When Adam and Eve having succumbed to Lucifer's temptation, are cast out of the Garden of Eden, Adam holds Lucifer to his promise, reminding him that "You said I would know everything!". So...
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When Adam and Eve having succumbed to Lucifer's temptation, are cast out of the Garden of Eden, Adam holds Lucifer to his promise, reminding him that "You said I would know everything!". So Lucifer grants Adam a dream of the world to come. And what a bizarre dream: Adam becomes Miltiades in Athens; a knight called Tancred in Byzantium; Kepler in Prague; Danton in revolutionary Paris; and a nameless suitor in Victorian London. Guided by a deceptively sweet but ultimately contemptuous Lucifer, Adam confronts an endless procession of the horror of the human story - rapists and concubines, betrayal and savagery, mindless cruelty and fanaticism.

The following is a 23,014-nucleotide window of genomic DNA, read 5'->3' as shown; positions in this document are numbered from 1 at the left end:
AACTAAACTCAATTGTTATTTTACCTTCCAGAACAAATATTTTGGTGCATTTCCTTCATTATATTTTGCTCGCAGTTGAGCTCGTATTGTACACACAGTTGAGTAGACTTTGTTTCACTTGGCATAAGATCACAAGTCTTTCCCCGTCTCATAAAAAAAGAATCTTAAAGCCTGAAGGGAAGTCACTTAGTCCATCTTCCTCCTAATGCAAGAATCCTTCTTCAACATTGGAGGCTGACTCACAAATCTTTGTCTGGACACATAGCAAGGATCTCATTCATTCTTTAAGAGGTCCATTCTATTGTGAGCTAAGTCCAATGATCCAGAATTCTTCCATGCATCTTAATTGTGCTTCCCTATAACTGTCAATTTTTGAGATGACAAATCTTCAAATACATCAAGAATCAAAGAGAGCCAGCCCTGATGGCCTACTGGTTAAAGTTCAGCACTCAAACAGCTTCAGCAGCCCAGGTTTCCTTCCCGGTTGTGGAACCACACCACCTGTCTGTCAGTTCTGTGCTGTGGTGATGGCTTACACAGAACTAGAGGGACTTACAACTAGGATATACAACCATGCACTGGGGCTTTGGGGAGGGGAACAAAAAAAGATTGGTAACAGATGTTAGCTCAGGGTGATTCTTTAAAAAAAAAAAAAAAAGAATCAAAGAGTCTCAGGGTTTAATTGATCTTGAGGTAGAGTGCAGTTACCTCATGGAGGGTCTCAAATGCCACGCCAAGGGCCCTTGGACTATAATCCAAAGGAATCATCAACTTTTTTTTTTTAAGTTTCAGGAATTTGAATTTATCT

The Annunciation is a film which you should watch when you have nothing better to do on an otherwise humdrum day. From the first to last this movie is a kaleidoscope of images, created to mesmerize the mind. Director Andras Jeles uses child actors to weave a visual tapestry of Godly virtues and human weakness intertwine with historical events. Somewhere between the Creation of Man and his Redemption, the viewer is set adrift in a sea of spectral images, who' purpose is known only to the director or to Pablo Picasso. Despite some provocative moments such as baring all with a nude Adam and Eve, the collage of words and historical settings the film overwhelm the viewer and destroys what little message the director intended to impart. From a Western point of view this film is far too complicated to be easily absorbed and thus fails to be recognized as anything but an art form gone mad.
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